I’ve been playing around with my site design a bit, exploring different Google Font combinations and I think I’ve found one that I really like in terms of overall front-end style and readability but also with regards to backend writing.
To apply this to my WordPress Twenty Twenty theme, I’ve added the amazing Twentig plug-in and then when customizing my site, I’ve chosen Twentig Options > Fonts then under Body I’ve set it to “Lora / Medium / Medium” (i.e. font / size / line height) and under Headings I’ve set it to “Lato / Black 900 / Tight / Larger.” I also had to set the Site Title Font Weight to “Black 900” under Site Title as well.
All said and done, I’m absolutely loving the look and feel of my single page layouts in WordPress now.
Next thing to tackle though is how my listing of posts are shown. Currently under Twentig Options > Blog, I’ve set the Blog Layout to “Stack” (which causes the post title and meta details to be tucked in tighter compared to the single page layout format).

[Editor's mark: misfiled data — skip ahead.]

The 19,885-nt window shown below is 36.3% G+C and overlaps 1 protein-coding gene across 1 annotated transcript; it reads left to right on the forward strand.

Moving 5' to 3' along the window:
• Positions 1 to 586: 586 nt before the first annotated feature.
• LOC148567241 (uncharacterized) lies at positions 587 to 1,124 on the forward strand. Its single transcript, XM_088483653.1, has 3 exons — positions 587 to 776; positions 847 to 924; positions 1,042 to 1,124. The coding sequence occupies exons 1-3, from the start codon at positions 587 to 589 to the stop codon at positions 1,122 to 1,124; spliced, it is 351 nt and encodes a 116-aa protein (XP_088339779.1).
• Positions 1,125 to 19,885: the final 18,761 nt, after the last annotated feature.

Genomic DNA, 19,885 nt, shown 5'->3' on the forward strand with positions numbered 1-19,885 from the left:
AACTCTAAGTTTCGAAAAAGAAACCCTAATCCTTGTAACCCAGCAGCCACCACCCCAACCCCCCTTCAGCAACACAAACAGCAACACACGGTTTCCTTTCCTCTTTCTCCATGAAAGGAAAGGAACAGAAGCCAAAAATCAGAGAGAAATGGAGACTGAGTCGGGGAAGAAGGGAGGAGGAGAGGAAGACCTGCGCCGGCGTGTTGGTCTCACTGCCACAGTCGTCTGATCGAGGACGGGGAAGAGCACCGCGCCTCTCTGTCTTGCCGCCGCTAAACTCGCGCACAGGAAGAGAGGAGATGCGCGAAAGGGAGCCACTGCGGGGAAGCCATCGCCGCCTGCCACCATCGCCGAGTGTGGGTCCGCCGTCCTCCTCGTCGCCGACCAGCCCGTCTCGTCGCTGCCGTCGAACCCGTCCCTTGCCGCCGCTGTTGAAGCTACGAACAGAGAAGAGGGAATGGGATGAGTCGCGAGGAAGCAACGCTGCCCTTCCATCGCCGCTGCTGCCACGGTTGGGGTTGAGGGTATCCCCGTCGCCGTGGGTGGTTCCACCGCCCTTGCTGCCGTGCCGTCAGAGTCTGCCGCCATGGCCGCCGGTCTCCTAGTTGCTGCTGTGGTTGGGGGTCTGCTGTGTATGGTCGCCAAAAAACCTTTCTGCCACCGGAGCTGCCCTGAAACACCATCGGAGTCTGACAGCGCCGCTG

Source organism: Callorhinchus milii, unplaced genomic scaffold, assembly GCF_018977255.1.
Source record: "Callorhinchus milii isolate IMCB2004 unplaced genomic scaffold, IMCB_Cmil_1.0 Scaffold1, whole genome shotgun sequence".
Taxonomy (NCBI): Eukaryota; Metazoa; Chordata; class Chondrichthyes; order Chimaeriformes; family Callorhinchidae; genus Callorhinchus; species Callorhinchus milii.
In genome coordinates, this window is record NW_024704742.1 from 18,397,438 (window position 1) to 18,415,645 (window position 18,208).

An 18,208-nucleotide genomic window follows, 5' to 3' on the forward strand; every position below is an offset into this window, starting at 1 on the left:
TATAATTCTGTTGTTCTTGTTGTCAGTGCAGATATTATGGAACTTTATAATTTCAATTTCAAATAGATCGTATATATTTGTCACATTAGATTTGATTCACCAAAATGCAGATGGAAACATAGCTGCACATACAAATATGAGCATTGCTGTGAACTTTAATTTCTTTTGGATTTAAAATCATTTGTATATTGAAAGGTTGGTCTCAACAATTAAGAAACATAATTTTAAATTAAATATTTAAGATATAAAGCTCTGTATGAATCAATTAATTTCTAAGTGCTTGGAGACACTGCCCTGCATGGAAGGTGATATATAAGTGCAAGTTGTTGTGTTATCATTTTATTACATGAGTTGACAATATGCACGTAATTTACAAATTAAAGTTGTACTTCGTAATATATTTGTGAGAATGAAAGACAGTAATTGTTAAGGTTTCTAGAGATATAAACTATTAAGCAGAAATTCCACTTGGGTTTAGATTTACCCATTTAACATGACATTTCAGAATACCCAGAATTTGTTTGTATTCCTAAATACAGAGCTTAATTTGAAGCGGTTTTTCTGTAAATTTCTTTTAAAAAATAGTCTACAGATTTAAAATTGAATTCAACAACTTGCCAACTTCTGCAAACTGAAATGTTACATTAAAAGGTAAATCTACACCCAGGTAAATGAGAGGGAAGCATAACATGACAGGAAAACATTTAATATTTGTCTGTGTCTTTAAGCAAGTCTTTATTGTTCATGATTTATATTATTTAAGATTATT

While I may set the Blog Layout back to “Default,” I still want some way of visually differentiating long form posts from short form (micro) posts somehow, potentially even rearranging long form posts first and short form posts afterwards on listing pages (using either CSS or JQuery if need be).
Finally, while I’d also love to dive into full site editing with the Twenty Twenty Two theme, the user interface design and usability of it is just no where near it needs to be. It’s highly convoluted and confusing, especially compared to Squarespace’s interface. In fact, I actually find the old Version 5 of Squarespace to be much more powerful and easier to use, since you activated different focused modes (i.e. Content, Structure, Style, Preview) to work on your site.
So in Style mode in Squarespace Version 5, you could only stylize elements but the interface was way more powerful, yet simpler to use than the style interface in WordPress. That’s the primary problem with the WordPress full site editing interface today, figuring out the context of what you’re working on is extremely confusing and frustrating. However, once they do figure this out, WordPress will finally surpass Squarespace in both power and usability which is amazing considering where WordPress was a decade ago.